“Big Data”: What is it? Am I ready for it?
As data and storage needs increase in complexity and sheer magnitude, companies are challenged to maintain, store, and most importantly, analyze their data in an effective manner.
The growth in data is further accelerated by the explosive increase of social networking and cloud computing in the last few years. Every day, 2.5 quintillion (1000^6) bytes of data are created. To put that number in a clearer perspective, that’s 2,273,736.75 terabytes of data created each day.
Past generation data storage technology, in some cases over 30 years old, simply cannot handle this demand, which is forcing direct investment of billions of dollars into new system overhauls. International Data Corporation forecasts the Big Data market growing from $3.2 billion in 2010 to $16.9 billion in 2015, representing a compound annual growth rate (CAGR) of 40%, which is about seven times higher growth than the overall information and communication technology market.
By Wikipedia definition, “Big Data is a term applied to data sets whose size is beyond the ability of commonly used software tools to capture, manage, and process the data within a tolerable elapsed time.” Forrester research describes big data in terms of “4 Vs” – Velocity, Variety, Volume and Variability. This framework indicates that it is not only the volume, typically in the order of terabytes and exabyte, but also other factors that may contribute to defining “big data”
Data can be both big and multi-structured.
An enterprise may want to do an analysis that ties together data from various sources such as machine generated logs, social media streams from services such as Twitter and Facebook and the transactional data stored in their enterprise data warehouses. For example, they may want to understand the root cause of customer churn on the basis of the outages they have seen in their data center and how that has impacted customer sentiment on social media streams.
Data can be both big and uniformly structured.
Companies with large amounts of data such as eBay would fit well into this bucket. eBay has one of the world’s largest deployments of enterprise data warehouses that spans over 10 PB of stored data. All the data is stored in an orderly fashion in large relational data warehouse clusters. eBay performs majority of its complex analyses using this paradigm. However, this deployment model is not the norm because cost can be prohibitive for typical businesses as data may require complex and expensive pre-processing steps before it is uniformly structured.
Data can also be not-so-big and multi-structured.
Consider for example, financial tick data streams used by Wall Street traders or the XBRL-formatted financial statement data for public companies from their 10K and 10Q documents. The typical size of such data is not as huge as other data (unless you store it over a long period of time). The data is, however, multi-structured and formatted differently in different parts. For example depending on the security, trade data may be formatted differently. In case of XBRL formatted financial statements, common assets or liability values in balance sheet are stored in a certain structure and document-type-definition (DTD) whereas free-form footnotes and MDNA section in the same SEC filing are stored in a completely different structure.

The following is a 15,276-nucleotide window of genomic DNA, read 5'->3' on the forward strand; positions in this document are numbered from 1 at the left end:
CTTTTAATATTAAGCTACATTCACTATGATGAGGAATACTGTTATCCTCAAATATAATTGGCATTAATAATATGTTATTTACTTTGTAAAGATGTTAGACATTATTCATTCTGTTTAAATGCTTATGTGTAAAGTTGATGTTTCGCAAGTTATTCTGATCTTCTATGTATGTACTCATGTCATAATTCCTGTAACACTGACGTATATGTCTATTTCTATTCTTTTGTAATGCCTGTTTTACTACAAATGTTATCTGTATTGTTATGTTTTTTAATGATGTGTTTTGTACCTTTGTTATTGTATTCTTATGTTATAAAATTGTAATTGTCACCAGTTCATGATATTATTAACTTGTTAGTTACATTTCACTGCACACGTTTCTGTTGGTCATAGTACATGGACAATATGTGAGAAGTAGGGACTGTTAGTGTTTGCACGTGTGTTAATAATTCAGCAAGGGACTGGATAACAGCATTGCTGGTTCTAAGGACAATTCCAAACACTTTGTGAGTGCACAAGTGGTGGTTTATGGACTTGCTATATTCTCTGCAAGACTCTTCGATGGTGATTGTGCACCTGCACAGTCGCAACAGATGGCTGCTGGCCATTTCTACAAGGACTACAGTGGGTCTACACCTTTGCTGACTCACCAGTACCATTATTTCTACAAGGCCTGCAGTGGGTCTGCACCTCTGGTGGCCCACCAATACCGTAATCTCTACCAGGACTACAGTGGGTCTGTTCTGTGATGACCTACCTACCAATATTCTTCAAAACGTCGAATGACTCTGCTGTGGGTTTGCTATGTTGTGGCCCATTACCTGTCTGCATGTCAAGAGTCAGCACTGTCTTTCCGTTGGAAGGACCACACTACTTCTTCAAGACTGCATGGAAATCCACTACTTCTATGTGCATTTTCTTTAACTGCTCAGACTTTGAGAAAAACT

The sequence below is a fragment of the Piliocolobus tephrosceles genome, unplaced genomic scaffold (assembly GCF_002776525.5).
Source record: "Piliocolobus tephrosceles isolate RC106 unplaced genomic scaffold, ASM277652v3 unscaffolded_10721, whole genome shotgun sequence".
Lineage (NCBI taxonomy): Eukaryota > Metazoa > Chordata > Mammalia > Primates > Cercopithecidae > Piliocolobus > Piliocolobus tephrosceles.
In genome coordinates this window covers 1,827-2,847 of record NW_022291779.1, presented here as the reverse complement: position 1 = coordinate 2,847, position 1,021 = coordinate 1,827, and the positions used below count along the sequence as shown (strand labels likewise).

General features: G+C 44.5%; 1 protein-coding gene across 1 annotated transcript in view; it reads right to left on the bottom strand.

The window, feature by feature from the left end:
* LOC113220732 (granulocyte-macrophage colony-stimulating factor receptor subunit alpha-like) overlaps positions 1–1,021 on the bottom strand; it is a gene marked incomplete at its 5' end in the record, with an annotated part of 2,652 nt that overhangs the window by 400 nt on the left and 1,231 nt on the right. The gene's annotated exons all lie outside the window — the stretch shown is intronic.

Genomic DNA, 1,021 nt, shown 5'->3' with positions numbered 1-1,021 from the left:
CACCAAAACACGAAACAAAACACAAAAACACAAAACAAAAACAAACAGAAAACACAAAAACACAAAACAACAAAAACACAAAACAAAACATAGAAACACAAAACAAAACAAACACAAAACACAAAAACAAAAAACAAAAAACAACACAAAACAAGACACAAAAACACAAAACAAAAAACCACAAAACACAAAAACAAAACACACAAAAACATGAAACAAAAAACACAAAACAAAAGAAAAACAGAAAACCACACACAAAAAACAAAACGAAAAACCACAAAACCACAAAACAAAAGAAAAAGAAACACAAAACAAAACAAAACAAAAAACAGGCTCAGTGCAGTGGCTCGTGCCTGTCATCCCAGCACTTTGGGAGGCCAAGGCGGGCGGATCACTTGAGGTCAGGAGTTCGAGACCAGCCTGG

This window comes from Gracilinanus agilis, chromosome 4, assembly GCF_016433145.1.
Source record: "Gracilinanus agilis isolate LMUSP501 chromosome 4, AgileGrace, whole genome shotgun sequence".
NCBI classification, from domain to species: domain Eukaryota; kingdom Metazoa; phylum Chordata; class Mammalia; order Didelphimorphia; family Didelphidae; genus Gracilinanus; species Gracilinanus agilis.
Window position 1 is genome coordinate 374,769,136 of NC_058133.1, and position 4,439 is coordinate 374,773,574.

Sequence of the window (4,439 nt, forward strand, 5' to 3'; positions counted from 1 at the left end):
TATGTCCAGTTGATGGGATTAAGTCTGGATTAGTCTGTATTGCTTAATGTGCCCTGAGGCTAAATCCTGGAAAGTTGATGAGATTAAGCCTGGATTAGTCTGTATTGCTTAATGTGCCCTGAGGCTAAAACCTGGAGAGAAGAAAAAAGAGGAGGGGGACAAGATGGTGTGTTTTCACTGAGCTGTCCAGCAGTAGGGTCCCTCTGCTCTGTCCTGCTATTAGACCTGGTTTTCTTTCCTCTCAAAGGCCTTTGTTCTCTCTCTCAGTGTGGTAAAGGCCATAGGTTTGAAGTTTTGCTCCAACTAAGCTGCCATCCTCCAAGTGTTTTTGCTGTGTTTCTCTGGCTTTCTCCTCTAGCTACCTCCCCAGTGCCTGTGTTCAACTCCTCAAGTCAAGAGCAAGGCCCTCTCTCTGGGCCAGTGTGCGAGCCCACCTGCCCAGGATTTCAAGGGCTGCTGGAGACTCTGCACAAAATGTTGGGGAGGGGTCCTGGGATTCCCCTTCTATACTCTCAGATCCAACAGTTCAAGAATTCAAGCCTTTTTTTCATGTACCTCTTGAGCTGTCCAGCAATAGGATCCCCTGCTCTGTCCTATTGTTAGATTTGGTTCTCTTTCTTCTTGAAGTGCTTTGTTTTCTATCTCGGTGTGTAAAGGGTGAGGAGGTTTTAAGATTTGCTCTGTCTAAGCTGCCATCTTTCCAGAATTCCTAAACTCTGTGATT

Data can be not-so-big and uniformly structured.
Consider, for example, most of the traditional relational data base management systems (RDBMS). RDBMS store data in tables of rows with pre-defined relationships between tables. This form of data organization is amenable to transactional data where you need strong ACID (atomicity, consistency, isolation, durability) compliance. Data is stored in a pre-defined schema and adheres to an established set of processes. In short, the data must adapt to the storage mechanism (an RDBMS) before it can be stored.
Technologies such as Hadoop and NoSQL allow the data to be kept in its original format, with no schema or flexible schema. This also prevents the need to do any kind of pre-processing of data before storing it. This offers great flexibility to perform analytics and experimentation with the data before defining a fixed data model. One tradeoff is the ACID compliance offered by traditional relational databases that make it not suitable for transactional data such as point of sale data, or a sales order data.
The rapid growth of data both within the enterprise and public sectors has created tremendous new opportunities for businesses to innovate. However, the varied formats, volume and velocity of new data being generated puts tremendous strain on traditional RDBMS model. Bridging this disparity would allow enterprises to make informed decisions and remain competitive in the new information age.
Big Data in the Cloud: Get our Perspective at VMware vCloud CloudTalk Tuesday, April 10
Join us Tuesday, April 10th at 2pm EST to hear our perspective on how we see big data evolving in the cloud this year. Get details here.